From lyricism to fashion, Bowie's persona reached far beyond convention.Beeld en Geluid Wiki

Our relationship didn’t start in the most poignant or poetic way. If you can think back to the early 2000s and push past all the excellent movies you’ve probably seen since, you probably will find memories of Shrek 2 alongside the sequel to The Princess Diaries and other questionable family films from 2004. Shrek 2 is no masterpiece and had, as one might imagine, no impact on my life. But I have to say that the soundtrack certainly did.

From that soundtrack, I was introduced to the incredible Tom Waits, my beloved Nick Cave and the Bad Seeds, and my all-time favorite: David Bowie. On that soundtrack, he recorded a new version of his classic song, ‘Changes’, with Butterfly Boucher. When I listened to it as a nine-year-old, I loved the whole thing but always waited anxiously for his grand entrance, which doesn’t come until about halfway through the song. I didn’t know who this fabulous man was, but I loved his voice and, even more than that, his aura of cool weirdness.

“David Bowie’s music gave me the chance to encounter and think about all these huge ideas, even if I didn’t know what to make of them”

After that point, I don’t have a clear timeline, but I know that I bought Hunky Dory first. That album both opened my mind to concepts that had seemed taboo to my teenage self and comforted me with warm, familiar ideas. In the song ‘Quicksand’, Bowie sings about existential dread, religious doubt, and sprinkles in references to Himmler and Crowley. And, for a long time, that song stuck out in my mind. I wasn’t regularly chatting about Aleister Crowley with my peers, and, growing up in a semi-rural area of the American southeast, I didn’t have a lot of friends with whom I could discuss ideas about religious skepticism or overt criticism. David Bowie’s music gave me the chance to encounter and think about all these huge ideas, even if I didn’t know what to make of them.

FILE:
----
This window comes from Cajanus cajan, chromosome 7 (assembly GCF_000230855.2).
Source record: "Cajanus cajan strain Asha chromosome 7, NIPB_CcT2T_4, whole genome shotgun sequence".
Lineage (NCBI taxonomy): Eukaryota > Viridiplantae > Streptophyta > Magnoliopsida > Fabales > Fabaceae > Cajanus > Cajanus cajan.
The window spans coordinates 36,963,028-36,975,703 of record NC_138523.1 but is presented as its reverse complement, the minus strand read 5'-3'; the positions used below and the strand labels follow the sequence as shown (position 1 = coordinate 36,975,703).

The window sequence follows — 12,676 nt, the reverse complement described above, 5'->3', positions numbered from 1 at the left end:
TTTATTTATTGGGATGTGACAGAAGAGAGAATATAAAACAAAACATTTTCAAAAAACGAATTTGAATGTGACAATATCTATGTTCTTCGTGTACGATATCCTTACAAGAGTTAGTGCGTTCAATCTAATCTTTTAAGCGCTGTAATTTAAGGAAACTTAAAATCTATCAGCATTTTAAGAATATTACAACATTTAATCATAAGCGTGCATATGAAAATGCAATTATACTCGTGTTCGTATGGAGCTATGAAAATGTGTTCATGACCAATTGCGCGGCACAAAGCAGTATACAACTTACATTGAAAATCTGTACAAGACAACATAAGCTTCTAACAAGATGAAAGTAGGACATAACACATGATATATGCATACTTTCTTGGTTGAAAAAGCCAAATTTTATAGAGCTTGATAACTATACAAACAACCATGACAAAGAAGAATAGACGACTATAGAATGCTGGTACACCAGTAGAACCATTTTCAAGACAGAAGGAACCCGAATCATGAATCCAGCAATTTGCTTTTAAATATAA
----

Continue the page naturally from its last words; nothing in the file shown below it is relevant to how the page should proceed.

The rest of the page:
But I also remember being 16, unwell the night before prom, and I listened to ‘Fill Your Heart’ to take my mind off the situation. Looking at the lyrics now, I see that there are obvious undertones to the song that relate more closely to the ideas in “Quicksand” than I would have imagined then. To me, it was just a happy, adorable song. And I don’t think that I was necessarily wrong. I think it was being what I needed it to be at that time, as art often does. Hunky Dory as an album did that for me then, and it still does now.

Soon after, I got the The Rise and Fall of Ziggy Stardust and the Spiders from Mars and reveled in the science-fiction bizarreness of songs like ‘Moonage Daydream’ and ‘Starman’. I tricked conservative friends into loving these songs, hoping that someday I could lead them towards his beautiful anthems to difference, like ‘Lady Stardust’ and ’Rock ‘n’ Roll Suicide’, which rarely fails to make me teary.

“Largely because of him, weirdness was no longer weird to me”

Adding to my library, I fell in love with everything from underrated gems like Lodger and the staggeringly innovative cover album, Pin Ups, to his critically maligned but delightful Let’s Dance. By the time I was working on my undergraduate degree, I was obsessed. I had posters on my walls, t-shirts in my closet, records on my shelves, and a sizeable amount of David Bowie knowledge in my head. Largely because of him, weirdness was no longer weird to me, and I felt increasingly able to freely express my unusual interests and feelings without the concern of seeming odd.

The Brixton shrine to Bowie following his death in January 2016.R013:Wikipedia

When I woke up on the day that David Bowie died, I picked up my phone and saw so many texts. I didn’t know why everyone was telling me that they were sorry, but the messages were clearly those of condolence. Obviously, it wasn’t a mystery for very long, because his face was plastered on all sides of the internet. I cried for his wife, Iman, and his children, and I cried for myself. I had just talked to someone about how beautiful I found his new album, Blackstar and how much it felt to me like his past masterpieces. I was so happy that my hero had come back, and just as quickly, he was gone.


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Mountain View

Laura Marling & Me: ‘a music of hope, of honesty’

When I tell people to listen to David Bowie, I always say, “There’s something for everyone”. Regardless of a person’s genre preferences, emotional state, beliefs, or ideas about what makes “good music”, I genuinely believe that there is a David Bowie song that will suit their needs. I have now been listening to David Bowie for 13 years, and he’s never failed me

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